One-of-a-Kind Mom

Can you imagine what the world would be like if all the mothers in the world were exactly alike in how they behaved, in their approach to motherhood, and in the strengths and talents they shared with their families? I confess I feel great relief in knowing that we can each be our own kind of mom, a complete original, unlike any other mother on the face of the planet.

My mom was certainly one-of-a-kind. Like most mothers, she sought to feed, clothe and shelter us well and to educate and raise us to be responsible adults. But, one of the things that set her apart in my mind from all the other mothers I knew was her talent for sewing and clothing design. She didn’t make herself do these things. She loved doing them and so wove them quite naturally into the fabric of motherhood and family life. She always had a project in progress—whether it was Easter dresses or play clothes for my three sisters and me. I never had to worry about wearing the same outfit as another little girl because my mom’s creations were each completely unique and made with just me in mind.

Because my mother loved sewing so well, the significant moments in my life, especially in my childhood, can be reconstructed, to a great extent, with the dresses she has made for me over the years—the powder blue Easter dresses for starters (powder blue, she felt certain, was my color) but also the royal blue, Swiss-dot gown trimmed in cream I wore to my first holiday ball, the pearly mauve southern belle dress she custom-designed for my senior prom and, of course, the simple but exquisitely bustled white cotton wedding dress she created when my husband and I married.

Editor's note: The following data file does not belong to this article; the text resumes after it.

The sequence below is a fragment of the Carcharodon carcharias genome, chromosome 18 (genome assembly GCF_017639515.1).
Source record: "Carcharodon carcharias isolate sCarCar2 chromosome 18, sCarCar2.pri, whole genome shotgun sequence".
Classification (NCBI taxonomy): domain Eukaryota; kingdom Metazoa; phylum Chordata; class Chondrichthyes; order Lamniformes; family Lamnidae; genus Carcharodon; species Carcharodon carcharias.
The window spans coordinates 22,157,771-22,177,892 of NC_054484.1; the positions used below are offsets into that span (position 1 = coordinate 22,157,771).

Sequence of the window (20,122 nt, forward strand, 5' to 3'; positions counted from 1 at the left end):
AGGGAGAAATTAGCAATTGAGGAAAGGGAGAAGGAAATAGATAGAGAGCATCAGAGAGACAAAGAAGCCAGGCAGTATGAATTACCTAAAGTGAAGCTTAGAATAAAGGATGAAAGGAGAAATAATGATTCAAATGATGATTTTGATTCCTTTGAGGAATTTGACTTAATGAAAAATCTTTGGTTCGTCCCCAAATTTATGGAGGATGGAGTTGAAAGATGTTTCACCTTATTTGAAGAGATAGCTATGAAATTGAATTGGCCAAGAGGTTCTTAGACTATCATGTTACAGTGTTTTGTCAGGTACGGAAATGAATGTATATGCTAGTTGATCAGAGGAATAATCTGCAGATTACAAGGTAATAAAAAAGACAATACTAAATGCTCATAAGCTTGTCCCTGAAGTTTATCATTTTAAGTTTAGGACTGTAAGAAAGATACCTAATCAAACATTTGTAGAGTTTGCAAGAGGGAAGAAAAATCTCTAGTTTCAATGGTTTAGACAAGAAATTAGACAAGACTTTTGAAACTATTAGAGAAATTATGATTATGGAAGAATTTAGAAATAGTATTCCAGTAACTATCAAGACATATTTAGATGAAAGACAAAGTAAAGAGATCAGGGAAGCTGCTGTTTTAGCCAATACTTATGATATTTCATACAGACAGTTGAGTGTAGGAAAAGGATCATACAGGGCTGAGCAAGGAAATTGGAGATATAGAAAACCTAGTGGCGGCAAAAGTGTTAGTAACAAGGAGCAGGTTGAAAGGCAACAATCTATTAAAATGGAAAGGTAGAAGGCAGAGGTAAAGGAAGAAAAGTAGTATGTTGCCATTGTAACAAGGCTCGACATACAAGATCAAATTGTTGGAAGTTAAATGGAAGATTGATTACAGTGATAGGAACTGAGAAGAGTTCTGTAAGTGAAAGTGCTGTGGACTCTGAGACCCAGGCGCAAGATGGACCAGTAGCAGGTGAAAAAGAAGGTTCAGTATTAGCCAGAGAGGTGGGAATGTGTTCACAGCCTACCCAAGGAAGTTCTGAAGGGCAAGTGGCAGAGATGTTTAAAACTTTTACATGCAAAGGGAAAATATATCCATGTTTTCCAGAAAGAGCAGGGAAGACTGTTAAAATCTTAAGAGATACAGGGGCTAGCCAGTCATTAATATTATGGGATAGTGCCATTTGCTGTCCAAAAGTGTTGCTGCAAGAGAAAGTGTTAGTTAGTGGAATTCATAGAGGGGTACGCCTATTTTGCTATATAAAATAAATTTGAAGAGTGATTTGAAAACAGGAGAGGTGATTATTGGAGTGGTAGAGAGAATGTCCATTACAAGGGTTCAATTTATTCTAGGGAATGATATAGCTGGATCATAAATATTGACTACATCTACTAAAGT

When I think of all the beautiful clothes my mother created for my sisters and me, I feel the tiniest twinge of regret that I haven’t spent more time sewing for my own children. My mother taught me to sew and encouraged me to sew and while I enjoyed sewing as a teen and felt very satisfied with some of the outfits I made, sewing hasn’t been one of my top priorities in my adult years.